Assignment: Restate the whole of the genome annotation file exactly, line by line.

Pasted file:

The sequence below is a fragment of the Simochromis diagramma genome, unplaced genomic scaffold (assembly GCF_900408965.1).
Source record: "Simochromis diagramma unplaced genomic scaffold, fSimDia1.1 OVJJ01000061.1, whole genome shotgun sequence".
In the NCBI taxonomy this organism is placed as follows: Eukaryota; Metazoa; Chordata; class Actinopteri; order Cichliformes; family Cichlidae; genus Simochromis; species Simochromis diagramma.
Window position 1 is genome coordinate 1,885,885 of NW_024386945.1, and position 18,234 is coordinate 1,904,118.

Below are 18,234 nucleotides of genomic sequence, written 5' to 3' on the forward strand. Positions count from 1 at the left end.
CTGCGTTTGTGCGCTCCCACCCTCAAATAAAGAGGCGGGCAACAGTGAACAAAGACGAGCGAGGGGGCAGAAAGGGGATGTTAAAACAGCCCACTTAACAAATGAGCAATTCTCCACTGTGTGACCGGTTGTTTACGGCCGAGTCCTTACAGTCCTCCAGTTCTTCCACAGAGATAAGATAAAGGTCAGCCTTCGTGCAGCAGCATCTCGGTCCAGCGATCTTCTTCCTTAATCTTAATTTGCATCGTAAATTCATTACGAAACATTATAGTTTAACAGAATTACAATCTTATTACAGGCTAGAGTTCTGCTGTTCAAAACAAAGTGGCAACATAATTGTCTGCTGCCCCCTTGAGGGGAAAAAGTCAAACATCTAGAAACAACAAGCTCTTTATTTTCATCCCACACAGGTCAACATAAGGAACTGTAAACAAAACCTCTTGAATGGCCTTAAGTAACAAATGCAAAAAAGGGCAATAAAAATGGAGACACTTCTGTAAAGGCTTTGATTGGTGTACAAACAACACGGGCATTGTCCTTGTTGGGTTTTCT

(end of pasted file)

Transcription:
The sequence below is a fragment of the Simochromis diagramma genome, unplaced genomic scaffold (assembly GCF_900408965.1).
Source record: "Simochromis diagramma unplaced genomic scaffold, fSimDia1.1 OVJJ01000061.1, whole genome shotgun sequence".
In the NCBI taxonomy this organism is placed as follows: Eukaryota; Metazoa; Chordata; class Actinopteri; order Cichliformes; family Cichlidae; genus Simochromis; species Simochromis diagramma.
Window position 1 is genome coordinate 1,885,885 of NW_024386945.1, and position 18,234 is coordinate 1,904,118.

Below are 18,234 nucleotides of genomic sequence, written 5' to 3' on the forward strand. Positions count from 1 at the left end.
CTGCGTTTGTGCGCTCCCACCCTCAAATAAAGAGGCGGGCAACAGTGAACAAAGACGAGCGAGGGGGCAGAAAGGGGATGTTAAAACAGCCCACTTAACAAATGAGCAATTCTCCACTGTGTGACCGGTTGTTTACGGCCGAGTCCTTACAGTCCTCCAGTTCTTCCACAGAGATAAGATAAAGGTCAGCCTTCGTGCAGCAGCATCTCGGTCCAGCGATCTTCTTCCTTAATCTTAATTTGCATCGTAAATTCATTACGAAACATTATAGTTTAACAGAATTACAATCTTATTACAGGCTAGAGTTCTGCTGTTCAAAACAAAGTGGCAACATAATTGTCTGCTGCCCCCTTGAGGGGAAAAAGTCAAACATCTAGAAACAACAAGCTCTTTATTTTCATCCCACACAGGTCAACATAAGGAACTGTAAACAAAACCTCTTGAATGGCCTTAAGTAACAAATGCAAAAAAGGGCAATAAAAATGGAGACACTTCTGTAAAGGCTTTGATTGGTGTACAAACAACACGGGCATTGTCCTTGTTGGGTTTTCT